Monday, March 2, 2009

Sale Of Non-FDA Approved Items: Recent Case Shows Why Providers Should Be Careful

There is a recent internet pharmacy case from San Diego which shows the government’s commitment to prosecuting the sale of illegally imported non-FDA approved medicines (and other items) from abroad. See United States v. Kirtar Munshi, Criminal Case No. 08cr2105-LAB (facts are set forth below). Although this case has some extreme facts, this case is a reminder for health care providers to not sell, distribute or bill for any item that is non-FDA approved and that the penalties for doing so can be great.

Commentary: Health care providers need to be careful about whether they provide non-FDA approved devices and medications to patients. The market is full of them and some sales representatives are not disclosing the appropriate FDA status of the item. We have represented several providers who provided non-FDA approved IUDs to patients . Some of them were charged criminally since they had billed Medi-Cal for these devices and falsely represented they were an FDA-approved device.

What should you watch for?

1. If the price is low, it is a signal that this could be non-FDA approved. Remember that even if it is the same product manufactured in another county -- it still may be non-FDA approved. Let our office staff know that they will not be saving you money in the long run if the buy non-FDA approved items and expose you to charges or sanctions.

2. Deal only with approved and well-known suppliers who are not buying from abroad. Obtain written warranties that the items are FDA approved. Door-to-door salespeople offering close-outs and specials may be selling non-FDA items that they bought in other countries or other places. In one of our cases, the non-FDA item that was sold to our doctor client had been bought at a local swap meet and then resold to him.

3. Look to see where the product is made and whether the product information is in another language. This is a red flag.

4. If you suspect it could be counterfeit, contact the U.S. supplier to see if you can determine that it is authentic. Document your efforts and communications.

5. If you have unwittingly sold or used non-FDA approved items and are audited, do not meet with government representatives without an attorney or before meeting with experienced legal counsel. The cases that we have seen result in criminal charges were brought, in large part, because the individuals confessed to buying and selling non-FDA approved items and did not have legal counsel.
6. If as part of your practice you are selling or using FDA approvided devices, create a compliance plan to ensure that the items are FDA approved.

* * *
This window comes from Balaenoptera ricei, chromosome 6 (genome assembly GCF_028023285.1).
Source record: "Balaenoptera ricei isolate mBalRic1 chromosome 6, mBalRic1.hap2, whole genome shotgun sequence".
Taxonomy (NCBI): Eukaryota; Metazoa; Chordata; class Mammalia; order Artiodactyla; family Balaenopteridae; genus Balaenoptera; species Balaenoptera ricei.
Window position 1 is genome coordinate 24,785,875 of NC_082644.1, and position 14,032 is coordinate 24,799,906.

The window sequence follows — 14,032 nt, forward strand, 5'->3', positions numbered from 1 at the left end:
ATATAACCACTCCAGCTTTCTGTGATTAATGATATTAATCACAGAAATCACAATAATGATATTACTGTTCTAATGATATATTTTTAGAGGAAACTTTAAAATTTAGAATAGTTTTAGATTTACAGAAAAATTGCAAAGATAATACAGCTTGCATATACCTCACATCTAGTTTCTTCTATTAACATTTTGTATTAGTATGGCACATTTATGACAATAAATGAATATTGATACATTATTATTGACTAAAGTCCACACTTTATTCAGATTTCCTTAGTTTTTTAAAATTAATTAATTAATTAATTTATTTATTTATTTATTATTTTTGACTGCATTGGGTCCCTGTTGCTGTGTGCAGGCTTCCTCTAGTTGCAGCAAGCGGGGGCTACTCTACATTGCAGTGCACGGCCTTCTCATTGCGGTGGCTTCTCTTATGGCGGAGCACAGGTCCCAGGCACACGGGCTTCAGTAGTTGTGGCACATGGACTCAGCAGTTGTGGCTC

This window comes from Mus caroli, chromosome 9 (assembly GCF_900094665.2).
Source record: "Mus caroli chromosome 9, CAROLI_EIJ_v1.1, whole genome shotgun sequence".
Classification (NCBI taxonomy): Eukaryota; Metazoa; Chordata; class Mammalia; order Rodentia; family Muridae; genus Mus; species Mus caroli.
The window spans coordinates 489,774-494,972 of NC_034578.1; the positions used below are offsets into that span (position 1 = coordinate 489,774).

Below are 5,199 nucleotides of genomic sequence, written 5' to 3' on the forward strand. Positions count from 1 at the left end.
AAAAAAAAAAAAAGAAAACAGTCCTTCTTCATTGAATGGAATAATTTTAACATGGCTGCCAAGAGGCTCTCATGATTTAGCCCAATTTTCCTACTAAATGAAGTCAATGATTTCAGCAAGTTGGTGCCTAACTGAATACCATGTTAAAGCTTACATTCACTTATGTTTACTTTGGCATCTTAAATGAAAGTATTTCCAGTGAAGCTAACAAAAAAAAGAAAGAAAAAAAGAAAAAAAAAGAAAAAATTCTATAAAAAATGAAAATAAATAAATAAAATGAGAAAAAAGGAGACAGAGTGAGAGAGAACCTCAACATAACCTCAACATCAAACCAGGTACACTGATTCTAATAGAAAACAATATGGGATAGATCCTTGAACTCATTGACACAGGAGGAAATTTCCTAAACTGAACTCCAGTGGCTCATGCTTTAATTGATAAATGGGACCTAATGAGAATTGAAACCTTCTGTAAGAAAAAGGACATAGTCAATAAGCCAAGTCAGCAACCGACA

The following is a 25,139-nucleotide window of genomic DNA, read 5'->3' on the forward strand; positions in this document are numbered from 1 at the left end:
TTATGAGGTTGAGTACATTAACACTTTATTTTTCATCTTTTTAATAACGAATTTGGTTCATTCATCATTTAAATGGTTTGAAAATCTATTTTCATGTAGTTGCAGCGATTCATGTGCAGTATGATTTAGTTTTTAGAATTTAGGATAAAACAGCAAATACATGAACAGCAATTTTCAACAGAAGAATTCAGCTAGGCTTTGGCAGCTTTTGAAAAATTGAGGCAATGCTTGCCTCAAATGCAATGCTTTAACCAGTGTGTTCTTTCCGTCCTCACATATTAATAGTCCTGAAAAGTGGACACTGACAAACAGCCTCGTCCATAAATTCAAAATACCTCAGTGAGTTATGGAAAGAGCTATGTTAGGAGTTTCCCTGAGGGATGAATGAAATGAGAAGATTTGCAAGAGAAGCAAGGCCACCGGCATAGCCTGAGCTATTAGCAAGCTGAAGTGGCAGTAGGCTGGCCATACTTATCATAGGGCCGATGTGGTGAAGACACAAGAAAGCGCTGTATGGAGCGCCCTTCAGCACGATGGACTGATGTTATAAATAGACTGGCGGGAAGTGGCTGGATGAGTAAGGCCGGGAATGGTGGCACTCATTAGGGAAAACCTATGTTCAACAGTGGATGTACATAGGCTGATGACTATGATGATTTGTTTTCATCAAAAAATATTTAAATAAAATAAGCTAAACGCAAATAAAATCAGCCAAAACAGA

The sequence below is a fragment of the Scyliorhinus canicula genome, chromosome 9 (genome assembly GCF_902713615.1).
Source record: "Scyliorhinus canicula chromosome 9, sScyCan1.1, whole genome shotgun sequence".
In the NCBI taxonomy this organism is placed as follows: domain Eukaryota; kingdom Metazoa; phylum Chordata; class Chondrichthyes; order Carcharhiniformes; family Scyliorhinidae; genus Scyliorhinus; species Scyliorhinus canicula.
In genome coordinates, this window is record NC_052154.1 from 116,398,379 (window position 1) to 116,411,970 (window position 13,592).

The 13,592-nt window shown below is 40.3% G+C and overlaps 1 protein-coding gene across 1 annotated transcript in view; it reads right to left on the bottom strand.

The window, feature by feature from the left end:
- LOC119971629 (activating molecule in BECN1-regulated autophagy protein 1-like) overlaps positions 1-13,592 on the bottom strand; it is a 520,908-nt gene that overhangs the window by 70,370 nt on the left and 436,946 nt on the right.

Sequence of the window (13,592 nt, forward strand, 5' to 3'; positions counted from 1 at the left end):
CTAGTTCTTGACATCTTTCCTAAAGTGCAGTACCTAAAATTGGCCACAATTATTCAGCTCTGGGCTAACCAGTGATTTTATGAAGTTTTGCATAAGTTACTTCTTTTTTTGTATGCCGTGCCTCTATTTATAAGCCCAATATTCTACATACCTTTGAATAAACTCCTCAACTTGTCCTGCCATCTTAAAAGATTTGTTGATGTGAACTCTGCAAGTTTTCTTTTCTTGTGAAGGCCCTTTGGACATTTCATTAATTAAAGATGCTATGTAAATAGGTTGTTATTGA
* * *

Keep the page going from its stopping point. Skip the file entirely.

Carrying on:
Case Information:

On February 10, 2009, in the United States District Court for the Southern District of California, Judge Larry Alan Burns sentenced Kirtar Munshi to serve twelve months in custody, pay a $6,000 fine and to forfeit profits of $219,000 as a result of his role in selling non-FDA approved medications from India via an internet pharmacy.

Munshi pled guilty in July 2008, to conspiracy to import merchandise contrary to law, commit mail fraud, and introduce into interstate commerce an unapproved drug, during the period from January 2006 to April 2008. Munshi further admitted that he agreed to supply tablets and capsules containing the active ingredients found in prescription pharmaceuticals such as Viagra, Cialis and Levitra, manufactured in India, to the operator of an internet pharmacy for shipment to over 250 individuals throughout the United States.

At the time of his plea, Munshi admitted that he knew that these “generic” copies of the prescription pharmaceuticals manufactured in India were not approved for sale in the United States by the Food and Drug Administration. Munshi acknowledged that the pharmaceuticals were sold via telephone solicitation, mail order and via the internet to customers who did not possess a lawfully issued prescription for the drugs, and customers were falsely assured they could lawfully purchase these pharmaceuticals.

A number of agencies were involved in this case: FBI, IRS Criminal Division, FDA Office of Criminal Investigations, Department of Homeland Security, Immigration and Customs Enforcement.

Related court documents and information for Criminal Case No. 08cr2105-LAB may be found on the website of the District Court for the Southern District of California at or on

Any questions or comments should be directed to:  Tracy Green is a principal at Green and Associates. The firm focuses its practice on the representation of professionals, particularly health care professionals including individual physicians, corporate providers and group practices.


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